Learning from the audience after a public lecture at the Harvard Museum of Natural History. Photo courtesy of Charles Marshall.
 
Q: What is your area of expertise and what is it about this particular area of paleontology that fascinates you?
I'm drawn to hard problems, especially questions concerned with the understanding of major evolutionary transitions and the factors that control evolutionary innovation, patterns of diversification, origination and extinction, and in how to make the most use of advances in modern biology, from ecological theory to molecular phylogenetics and genomics. My favorite taxa are echinoderms; and sarcopterygians, especially lungfish.

Q: What are some of the research projects you have worked on?
I gravitate toward inventing tools for analytic approaches that will change the way we think about hard problems. Like what is the pattern of extinction at a mass extinction boundary — is it really gradual or is it just the incompleteness of the fossil record? Also, I became frustrated with morphological analysis of evolutionary relationships which were then used to make deductions about the path of evolution — it felt like there was a degree of circularity in it. So, I wanted to try to understand the developmental basis of morphology as a way of weighting characters — that turned out to be a dreadful idea — and so I finished up trying to infer relationships using data from the genome, which is largely independent of the morphological innovations I was interested in explaining. So I've done a lot of molecular phylogenetics. You often don't make progress in paleobiology unless you bring something new to the table so I've enjoyed trying to bring developmental biology, molecular phylogenetics, and analytic techniques to my paleobiology.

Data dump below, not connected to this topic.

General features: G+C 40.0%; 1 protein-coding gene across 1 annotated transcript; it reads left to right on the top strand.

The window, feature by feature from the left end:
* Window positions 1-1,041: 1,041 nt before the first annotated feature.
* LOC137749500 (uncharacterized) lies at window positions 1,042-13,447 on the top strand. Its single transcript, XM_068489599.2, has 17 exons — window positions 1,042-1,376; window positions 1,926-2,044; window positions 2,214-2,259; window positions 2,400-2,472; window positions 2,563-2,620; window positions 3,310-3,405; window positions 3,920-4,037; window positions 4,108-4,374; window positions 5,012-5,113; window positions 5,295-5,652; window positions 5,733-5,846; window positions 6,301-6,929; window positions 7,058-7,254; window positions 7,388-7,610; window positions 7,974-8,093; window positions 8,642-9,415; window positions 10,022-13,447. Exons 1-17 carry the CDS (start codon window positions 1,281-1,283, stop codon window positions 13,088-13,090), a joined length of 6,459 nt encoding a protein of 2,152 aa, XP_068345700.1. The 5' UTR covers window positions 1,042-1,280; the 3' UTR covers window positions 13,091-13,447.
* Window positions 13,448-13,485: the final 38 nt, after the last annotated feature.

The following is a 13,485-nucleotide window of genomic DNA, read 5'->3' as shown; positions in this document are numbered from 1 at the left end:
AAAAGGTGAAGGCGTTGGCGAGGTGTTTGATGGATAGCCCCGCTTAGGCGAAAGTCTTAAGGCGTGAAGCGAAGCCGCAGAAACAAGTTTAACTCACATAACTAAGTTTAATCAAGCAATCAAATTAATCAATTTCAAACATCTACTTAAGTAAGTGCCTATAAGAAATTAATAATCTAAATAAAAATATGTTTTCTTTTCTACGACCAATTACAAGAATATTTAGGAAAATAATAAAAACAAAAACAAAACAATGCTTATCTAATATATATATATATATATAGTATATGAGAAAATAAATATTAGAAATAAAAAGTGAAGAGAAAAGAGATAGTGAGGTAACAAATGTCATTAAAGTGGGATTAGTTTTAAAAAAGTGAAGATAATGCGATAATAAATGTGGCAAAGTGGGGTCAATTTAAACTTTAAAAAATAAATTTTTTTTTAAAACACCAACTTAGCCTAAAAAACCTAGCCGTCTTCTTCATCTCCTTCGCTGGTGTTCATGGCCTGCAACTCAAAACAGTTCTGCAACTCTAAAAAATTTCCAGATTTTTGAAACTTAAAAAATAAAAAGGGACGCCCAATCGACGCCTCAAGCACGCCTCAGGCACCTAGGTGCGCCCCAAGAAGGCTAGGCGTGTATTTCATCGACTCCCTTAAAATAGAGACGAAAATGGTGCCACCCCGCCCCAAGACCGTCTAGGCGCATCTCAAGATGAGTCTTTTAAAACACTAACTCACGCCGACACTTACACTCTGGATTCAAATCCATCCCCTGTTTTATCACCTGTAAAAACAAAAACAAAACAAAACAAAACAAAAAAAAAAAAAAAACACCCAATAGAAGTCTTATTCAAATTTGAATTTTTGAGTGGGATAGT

Q: What problem(s) or question(s) are you currently working on? What attracted you to this problem?
One of them is using the fossil record to test the predictive power of global change models. Another involves trying to understand what information you can and cannot get out of molecular phylogenies for making inferences about diversity dynamics — the genome is a huge repository of historical information, and we are still learning how to properly tap into that information for making rigorous inferences about the past.